Wednesday, April 12, 2006

Prius Envy

Michael Reynolds is showing signs of Prius-envy.

It expresses itself as a specialized form of road rage, a phenomenon I predicted here. [Part of this is not funny, and I expect it will be something we'll see headlines about in a few years. I drive a Prius, there are a lot of them around here, and I can tell you every day I see more and more acts of aggressive driving as people become aware of the cars. As soon as they see the "hybrid" on the nameplate, they gun it and pass you on a double yellow even if you're already topping the speed limit.]

Yes, you do drive a bit differently. You accelerate more gradually and brake more gradually. You try to go more gently to avoid stop-and-start. But there's not much to be gained by driving below the speed limit. The trick is to get a speed going and maintain it. There's no reason that should slow other people down especially. And I don't know the situation in California where he lives. Personally, I stay in the lanes that are appropriate to the speed I choose to drive, no matter what I'm driving or where. But I rarely drive highways.

Now as to his post. As I've written, we Prius-drivers are not road-zombies. In fact, we're just as competitive as you leadfoots and Hummer nazis. We're just competing in a different game: to get far on little or no gas. To beat our previous record gas mileages. And to save the money you idiots pour into the pockets of oil sheiks and refinery millionaires.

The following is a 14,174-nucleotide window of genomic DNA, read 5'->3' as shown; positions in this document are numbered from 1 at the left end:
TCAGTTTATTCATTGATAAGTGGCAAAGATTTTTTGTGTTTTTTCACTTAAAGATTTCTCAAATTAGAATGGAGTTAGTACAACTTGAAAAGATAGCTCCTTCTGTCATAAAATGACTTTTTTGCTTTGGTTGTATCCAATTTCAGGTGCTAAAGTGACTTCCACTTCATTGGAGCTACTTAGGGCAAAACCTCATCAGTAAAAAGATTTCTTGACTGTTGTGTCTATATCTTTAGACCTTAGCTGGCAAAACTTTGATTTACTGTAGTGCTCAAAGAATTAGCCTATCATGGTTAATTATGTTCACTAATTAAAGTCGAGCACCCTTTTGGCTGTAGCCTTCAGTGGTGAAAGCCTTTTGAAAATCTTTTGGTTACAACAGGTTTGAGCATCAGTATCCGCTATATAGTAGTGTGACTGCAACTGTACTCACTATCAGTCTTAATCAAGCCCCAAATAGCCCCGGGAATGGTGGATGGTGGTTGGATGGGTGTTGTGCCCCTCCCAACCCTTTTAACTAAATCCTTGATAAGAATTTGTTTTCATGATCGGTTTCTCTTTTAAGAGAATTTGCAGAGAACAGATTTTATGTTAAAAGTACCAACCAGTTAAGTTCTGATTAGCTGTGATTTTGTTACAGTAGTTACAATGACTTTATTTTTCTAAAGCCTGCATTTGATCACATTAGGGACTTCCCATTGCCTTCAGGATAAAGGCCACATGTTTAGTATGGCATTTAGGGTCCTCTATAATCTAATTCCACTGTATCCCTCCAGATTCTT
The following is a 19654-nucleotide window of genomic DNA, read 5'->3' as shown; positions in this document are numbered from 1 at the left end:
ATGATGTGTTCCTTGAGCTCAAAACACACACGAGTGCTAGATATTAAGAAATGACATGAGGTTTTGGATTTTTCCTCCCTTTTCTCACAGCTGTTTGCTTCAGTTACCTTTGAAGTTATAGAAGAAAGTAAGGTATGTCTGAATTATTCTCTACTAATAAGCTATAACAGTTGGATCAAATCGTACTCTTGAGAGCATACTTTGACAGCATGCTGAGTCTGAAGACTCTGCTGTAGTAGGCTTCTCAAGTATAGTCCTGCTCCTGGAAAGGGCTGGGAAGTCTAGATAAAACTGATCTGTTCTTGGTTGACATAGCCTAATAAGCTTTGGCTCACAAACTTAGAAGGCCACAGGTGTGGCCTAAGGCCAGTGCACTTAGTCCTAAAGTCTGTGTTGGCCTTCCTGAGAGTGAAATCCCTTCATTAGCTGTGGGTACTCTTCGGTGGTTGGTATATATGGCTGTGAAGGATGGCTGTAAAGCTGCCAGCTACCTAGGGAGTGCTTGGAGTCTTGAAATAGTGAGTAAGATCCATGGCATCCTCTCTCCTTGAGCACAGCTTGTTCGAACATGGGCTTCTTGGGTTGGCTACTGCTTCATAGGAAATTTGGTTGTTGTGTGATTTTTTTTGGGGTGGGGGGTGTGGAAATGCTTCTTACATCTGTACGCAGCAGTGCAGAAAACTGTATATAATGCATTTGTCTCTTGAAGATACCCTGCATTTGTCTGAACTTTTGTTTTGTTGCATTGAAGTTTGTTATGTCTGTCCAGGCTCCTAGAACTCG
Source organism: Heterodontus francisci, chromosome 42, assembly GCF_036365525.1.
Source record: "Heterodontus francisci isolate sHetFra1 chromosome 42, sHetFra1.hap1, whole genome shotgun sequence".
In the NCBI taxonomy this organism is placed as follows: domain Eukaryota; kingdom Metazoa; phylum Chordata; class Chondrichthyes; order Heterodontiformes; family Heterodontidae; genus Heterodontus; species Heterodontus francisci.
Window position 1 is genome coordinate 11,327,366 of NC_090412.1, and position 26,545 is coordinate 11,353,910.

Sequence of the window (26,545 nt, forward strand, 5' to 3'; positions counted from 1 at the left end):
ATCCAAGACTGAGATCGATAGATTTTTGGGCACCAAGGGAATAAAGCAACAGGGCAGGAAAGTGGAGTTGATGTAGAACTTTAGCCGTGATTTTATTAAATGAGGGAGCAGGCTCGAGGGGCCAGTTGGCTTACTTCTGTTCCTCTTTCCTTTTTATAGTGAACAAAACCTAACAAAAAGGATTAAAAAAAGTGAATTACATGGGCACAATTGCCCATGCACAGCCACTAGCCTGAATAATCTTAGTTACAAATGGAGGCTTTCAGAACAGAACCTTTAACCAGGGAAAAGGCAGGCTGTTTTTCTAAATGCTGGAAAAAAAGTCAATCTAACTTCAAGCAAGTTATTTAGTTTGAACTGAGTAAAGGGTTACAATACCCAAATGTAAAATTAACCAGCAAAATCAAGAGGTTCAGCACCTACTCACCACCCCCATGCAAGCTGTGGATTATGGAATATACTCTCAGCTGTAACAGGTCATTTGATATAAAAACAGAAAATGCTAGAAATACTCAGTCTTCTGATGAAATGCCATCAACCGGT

And while we're spending less money on that black stuff that enriches Texas and Tehran, we have more at the end of the day to spend on things like, oh, say, getting our kids into the better colleges. Why, in a few generations we'll be a nation of Prius-cruising Eloi and Hummer-dwelling Morlocks.

Michael revels in the image of the flimsy little Prius as a roadkill victim of the big, menacing gas-guzzler. Oh, yes, I am sure those big wheels can squash us like bugs. After all, a lumbering, heavy-breathing ankylosaurus could easily squash a mammal in the Cretaceous period, couldn't he? But then, the Cretaceous didn't last forever, did it?

I feel for Michael and his type. He's a good guy. We'll miss him in the gene pool. It will be a shame to watch him slowly fall behind in the Darwinian race. I won't miss his commenters, however; a pack of wild-eyed fanatics who can't read the basic laws of the land and want to remove the U.S. military from civilian control.